US men's soccer union issues statement backing USWNT on equal pay
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The union representing players on the U.S. men’s soccer team said Wednesday the U.S. Women’s National Team should be paid “significantly more,” while attacking the country's soccer federation as selling a "false narrative."

“The Federation has been working very hard to sell a false narrative to the public and even to members of Congress," the U.S. National Soccer Team Players Association said in a statement. "They have been using this false narrative as a weapon against current and former members of the United States Women's National Team."

Twenty-eight players from the women’s team, which won a record-breaking fourth Women’s World Cup in July, are in a class-action lawsuit against the U.S. Soccer Federation. The players allege the federation is engaging in “institutionalized gender discrimination.” 


The men’s union statement said the women’s 2017-2021 deal is worse than the one given to the men’s team in 2011-2018. 

“What we believe should happen is simple. Pay the women significantly more than our recently expired men’s deal,” the union said. “In our estimation, the women were due at least triple what our expired deal was worth in player compensation.”

The union also called for reforms within the federation.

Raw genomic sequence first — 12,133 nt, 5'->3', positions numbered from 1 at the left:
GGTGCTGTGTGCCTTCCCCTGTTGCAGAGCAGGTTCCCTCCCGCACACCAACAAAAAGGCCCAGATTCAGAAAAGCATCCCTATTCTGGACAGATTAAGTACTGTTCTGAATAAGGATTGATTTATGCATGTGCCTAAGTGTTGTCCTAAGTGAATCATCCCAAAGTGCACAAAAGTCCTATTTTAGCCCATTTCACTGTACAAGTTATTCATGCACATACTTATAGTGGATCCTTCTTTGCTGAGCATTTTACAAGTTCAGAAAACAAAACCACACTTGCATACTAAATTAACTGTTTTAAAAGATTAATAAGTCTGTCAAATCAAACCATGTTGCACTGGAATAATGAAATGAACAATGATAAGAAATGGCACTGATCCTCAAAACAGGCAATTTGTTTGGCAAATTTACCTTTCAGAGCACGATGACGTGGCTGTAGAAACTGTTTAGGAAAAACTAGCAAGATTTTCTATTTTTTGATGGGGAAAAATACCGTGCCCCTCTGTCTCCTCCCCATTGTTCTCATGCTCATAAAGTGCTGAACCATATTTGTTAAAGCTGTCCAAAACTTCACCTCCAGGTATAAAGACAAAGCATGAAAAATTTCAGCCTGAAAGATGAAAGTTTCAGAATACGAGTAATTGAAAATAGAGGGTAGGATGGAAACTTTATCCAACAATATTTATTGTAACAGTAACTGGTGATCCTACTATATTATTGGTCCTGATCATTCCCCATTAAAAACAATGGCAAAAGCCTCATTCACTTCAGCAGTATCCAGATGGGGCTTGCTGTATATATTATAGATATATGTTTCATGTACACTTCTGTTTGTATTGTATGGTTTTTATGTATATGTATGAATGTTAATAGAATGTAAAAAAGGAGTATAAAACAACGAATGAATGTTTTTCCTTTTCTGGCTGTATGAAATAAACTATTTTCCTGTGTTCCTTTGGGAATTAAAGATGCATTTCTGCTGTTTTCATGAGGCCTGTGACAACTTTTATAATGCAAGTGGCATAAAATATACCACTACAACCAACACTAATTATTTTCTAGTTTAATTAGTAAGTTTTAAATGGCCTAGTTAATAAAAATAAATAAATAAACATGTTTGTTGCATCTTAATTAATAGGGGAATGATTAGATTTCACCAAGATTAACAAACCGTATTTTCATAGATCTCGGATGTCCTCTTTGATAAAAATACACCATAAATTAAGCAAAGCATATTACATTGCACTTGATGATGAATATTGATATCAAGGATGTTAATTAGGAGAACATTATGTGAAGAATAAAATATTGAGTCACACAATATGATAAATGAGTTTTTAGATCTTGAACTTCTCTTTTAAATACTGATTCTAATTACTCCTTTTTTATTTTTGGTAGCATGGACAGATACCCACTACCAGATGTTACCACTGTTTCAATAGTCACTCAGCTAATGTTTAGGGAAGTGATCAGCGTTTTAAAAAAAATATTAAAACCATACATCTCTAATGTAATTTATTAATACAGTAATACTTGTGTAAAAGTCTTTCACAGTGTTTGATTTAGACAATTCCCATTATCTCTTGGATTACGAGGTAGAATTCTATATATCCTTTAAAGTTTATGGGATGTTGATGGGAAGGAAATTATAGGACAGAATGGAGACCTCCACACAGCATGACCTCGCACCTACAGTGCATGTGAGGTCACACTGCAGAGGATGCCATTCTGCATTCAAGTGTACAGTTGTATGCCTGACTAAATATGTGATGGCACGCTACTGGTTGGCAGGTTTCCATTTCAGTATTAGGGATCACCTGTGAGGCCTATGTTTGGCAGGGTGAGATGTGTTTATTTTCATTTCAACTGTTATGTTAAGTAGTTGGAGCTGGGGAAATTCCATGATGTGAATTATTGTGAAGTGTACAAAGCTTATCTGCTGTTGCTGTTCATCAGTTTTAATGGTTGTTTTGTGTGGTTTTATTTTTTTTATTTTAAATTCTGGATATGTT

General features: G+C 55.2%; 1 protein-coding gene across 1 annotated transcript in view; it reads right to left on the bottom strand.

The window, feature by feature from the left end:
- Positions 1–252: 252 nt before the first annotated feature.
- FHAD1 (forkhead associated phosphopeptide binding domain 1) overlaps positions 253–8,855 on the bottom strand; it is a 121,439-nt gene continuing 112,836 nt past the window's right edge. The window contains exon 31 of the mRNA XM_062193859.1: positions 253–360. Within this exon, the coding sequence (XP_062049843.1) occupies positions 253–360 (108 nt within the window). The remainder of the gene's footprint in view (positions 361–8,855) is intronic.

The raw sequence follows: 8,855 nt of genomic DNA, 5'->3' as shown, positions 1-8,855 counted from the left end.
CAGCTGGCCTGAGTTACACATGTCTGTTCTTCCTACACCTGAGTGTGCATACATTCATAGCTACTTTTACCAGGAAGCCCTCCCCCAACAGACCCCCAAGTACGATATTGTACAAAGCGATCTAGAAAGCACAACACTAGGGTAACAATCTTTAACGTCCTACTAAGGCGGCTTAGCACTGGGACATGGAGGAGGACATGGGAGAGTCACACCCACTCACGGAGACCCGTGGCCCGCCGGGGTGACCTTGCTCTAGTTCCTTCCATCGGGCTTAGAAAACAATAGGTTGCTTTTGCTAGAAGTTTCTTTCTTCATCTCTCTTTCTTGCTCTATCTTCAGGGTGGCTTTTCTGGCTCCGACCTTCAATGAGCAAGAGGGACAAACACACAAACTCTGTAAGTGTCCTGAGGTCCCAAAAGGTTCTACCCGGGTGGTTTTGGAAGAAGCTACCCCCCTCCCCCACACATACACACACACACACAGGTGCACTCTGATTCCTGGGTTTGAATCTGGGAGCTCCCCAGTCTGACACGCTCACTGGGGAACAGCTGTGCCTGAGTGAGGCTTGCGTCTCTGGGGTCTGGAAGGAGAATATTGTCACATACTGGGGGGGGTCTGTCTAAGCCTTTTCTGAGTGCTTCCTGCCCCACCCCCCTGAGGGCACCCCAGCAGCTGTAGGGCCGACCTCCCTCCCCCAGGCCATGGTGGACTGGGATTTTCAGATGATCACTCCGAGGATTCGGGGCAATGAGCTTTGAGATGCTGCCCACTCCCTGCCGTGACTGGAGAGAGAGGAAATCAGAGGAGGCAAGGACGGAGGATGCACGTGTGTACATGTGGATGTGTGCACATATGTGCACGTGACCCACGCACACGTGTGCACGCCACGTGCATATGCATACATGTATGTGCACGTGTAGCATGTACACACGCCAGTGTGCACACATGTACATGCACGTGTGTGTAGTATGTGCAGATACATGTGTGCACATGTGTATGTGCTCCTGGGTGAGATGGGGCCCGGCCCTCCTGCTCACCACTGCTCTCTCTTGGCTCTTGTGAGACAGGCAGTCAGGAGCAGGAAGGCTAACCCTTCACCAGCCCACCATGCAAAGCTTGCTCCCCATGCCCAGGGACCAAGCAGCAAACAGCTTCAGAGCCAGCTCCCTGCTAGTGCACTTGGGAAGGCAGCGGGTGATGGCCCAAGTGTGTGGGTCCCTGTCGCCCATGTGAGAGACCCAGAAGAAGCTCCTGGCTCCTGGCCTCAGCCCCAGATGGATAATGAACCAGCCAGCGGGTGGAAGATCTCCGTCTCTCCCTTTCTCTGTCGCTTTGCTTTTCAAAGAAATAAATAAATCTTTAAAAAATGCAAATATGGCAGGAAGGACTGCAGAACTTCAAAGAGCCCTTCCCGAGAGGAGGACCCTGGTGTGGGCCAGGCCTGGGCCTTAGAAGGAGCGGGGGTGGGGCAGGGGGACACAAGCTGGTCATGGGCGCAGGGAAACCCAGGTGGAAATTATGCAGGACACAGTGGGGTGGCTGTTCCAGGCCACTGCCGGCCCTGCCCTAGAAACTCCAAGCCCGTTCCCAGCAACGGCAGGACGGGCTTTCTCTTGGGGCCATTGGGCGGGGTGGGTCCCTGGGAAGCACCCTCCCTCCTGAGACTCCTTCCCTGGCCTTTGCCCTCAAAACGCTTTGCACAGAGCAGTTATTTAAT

“The Courts, juries, the United States Olympic and Paralympic Committee, Congress, new Federation leadership, or a combination of all five need to reform the Federation. The exploitation of athletes to generate revenues that are siphoned off to benefit owners of for-profit leagues and teams, Federation personnel with massive above-market salaries and bonuses, and self-promoting all-expenses-paid Federation ‘volunteers,’ must end,” it said. 

The union called on supporters to tell the Federation's sponsors it will not support them until the federation “starts doing the right thing.” The union also urged supporters to write to congressional representatives and tell them to reformat the Federation. 

A spokesperson for the U.S. Soccer Federation was not immediately available for comment 

Molly Levinson, a spokeswoman for the 28 players involved in the lawsuit, released a statement to ESPN on behalf of the team’s star player Megan Rapinoe

“Our great hope is that 2020 will be the year of equal pay. We are grateful for the support of our male colleagues, and also for the overwhelming solidarity from millions of fans and sponsors around the world who have stood with us to fight USSF's discrimination,” the statement said. "Achieving equal pay is so much bigger than our team and our playing fields -- women in workforces everywhere deserve equality now."